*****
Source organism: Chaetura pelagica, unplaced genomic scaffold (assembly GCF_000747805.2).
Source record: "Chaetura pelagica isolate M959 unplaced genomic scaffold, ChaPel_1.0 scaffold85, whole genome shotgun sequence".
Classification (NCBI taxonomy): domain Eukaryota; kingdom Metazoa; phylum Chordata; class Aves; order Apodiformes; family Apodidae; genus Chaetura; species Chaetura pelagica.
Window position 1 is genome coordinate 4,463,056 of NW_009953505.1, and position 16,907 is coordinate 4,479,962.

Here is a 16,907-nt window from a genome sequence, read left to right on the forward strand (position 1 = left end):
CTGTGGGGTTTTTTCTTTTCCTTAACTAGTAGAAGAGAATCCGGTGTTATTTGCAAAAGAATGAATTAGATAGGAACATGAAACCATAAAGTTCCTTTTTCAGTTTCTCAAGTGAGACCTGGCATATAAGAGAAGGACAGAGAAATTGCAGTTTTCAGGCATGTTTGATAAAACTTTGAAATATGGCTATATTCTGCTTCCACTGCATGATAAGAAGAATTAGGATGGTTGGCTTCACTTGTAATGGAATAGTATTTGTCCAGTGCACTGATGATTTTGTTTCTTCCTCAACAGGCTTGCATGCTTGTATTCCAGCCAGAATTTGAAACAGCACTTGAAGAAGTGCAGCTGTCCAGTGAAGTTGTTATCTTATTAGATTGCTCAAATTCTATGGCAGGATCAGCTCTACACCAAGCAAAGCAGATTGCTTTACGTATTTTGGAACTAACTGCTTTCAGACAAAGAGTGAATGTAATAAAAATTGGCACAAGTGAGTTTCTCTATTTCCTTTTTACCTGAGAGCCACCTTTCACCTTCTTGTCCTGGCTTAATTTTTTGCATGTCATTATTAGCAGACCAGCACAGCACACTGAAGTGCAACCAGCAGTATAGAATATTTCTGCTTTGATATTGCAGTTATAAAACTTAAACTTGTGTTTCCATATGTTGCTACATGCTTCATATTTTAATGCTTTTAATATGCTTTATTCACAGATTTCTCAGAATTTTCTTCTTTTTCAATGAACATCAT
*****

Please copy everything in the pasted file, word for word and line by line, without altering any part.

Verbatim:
Source organism: Chaetura pelagica, unplaced genomic scaffold (assembly GCF_000747805.2).
Source record: "Chaetura pelagica isolate M959 unplaced genomic scaffold, ChaPel_1.0 scaffold85, whole genome shotgun sequence".
Classification (NCBI taxonomy): domain Eukaryota; kingdom Metazoa; phylum Chordata; class Aves; order Apodiformes; family Apodidae; genus Chaetura; species Chaetura pelagica.
Window position 1 is genome coordinate 4,463,056 of NW_009953505.1, and position 16,907 is coordinate 4,479,962.

Here is a 16,907-nt window from a genome sequence, read left to right on the forward strand (position 1 = left end):
CTGTGGGGTTTTTTCTTTTCCTTAACTAGTAGAAGAGAATCCGGTGTTATTTGCAAAAGAATGAATTAGATAGGAACATGAAACCATAAAGTTCCTTTTTCAGTTTCTCAAGTGAGACCTGGCATATAAGAGAAGGACAGAGAAATTGCAGTTTTCAGGCATGTTTGATAAAACTTTGAAATATGGCTATATTCTGCTTCCACTGCATGATAAGAAGAATTAGGATGGTTGGCTTCACTTGTAATGGAATAGTATTTGTCCAGTGCACTGATGATTTTGTTTCTTCCTCAACAGGCTTGCATGCTTGTATTCCAGCCAGAATTTGAAACAGCACTTGAAGAAGTGCAGCTGTCCAGTGAAGTTGTTATCTTATTAGATTGCTCAAATTCTATGGCAGGATCAGCTCTACACCAAGCAAAGCAGATTGCTTTACGTATTTTGGAACTAACTGCTTTCAGACAAAGAGTGAATGTAATAAAAATTGGCACAAGTGAGTTTCTCTATTTCCTTTTTACCTGAGAGCCACCTTTCACCTTCTTGTCCTGGCTTAATTTTTTGCATGTCATTATTAGCAGACCAGCACAGCACACTGAAGTGCAACCAGCAGTATAGAATATTTCTGCTTTGATATTGCAGTTATAAAACTTAAACTTGTGTTTCCATATGTTGCTACATGCTTCATATTTTAATGCTTTTAATATGCTTTATTCACAGATTTCTCAGAATTTTCTTCTTTTTCAATGAACATCAT